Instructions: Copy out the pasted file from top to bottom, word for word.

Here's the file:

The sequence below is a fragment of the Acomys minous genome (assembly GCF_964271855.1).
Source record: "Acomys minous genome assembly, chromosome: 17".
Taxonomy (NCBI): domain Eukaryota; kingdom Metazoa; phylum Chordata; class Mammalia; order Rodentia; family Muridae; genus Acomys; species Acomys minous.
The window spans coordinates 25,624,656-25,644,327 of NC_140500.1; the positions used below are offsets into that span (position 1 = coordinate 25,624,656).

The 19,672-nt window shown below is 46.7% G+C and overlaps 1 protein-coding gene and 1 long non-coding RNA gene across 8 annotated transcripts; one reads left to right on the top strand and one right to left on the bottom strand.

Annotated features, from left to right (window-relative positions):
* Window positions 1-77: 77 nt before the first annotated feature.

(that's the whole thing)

The sequence below is a fragment of the Acomys minous genome (assembly GCF_964271855.1).
Source record: "Acomys minous genome assembly, chromosome: 17".
Taxonomy (NCBI): domain Eukaryota; kingdom Metazoa; phylum Chordata; class Mammalia; order Rodentia; family Muridae; genus Acomys; species Acomys minous.
The window spans coordinates 25,624,656-25,644,327 of NC_140500.1; the positions used below are offsets into that span (position 1 = coordinate 25,624,656).

The 19,672-nt window shown below is 46.7% G+C and overlaps 1 protein-coding gene and 1 long non-coding RNA gene across 8 annotated transcripts; one reads left to right on the top strand and one right to left on the bottom strand.

Annotated features, from left to right (window-relative positions):
* Window positions 1-77: 77 nt before the first annotated feature.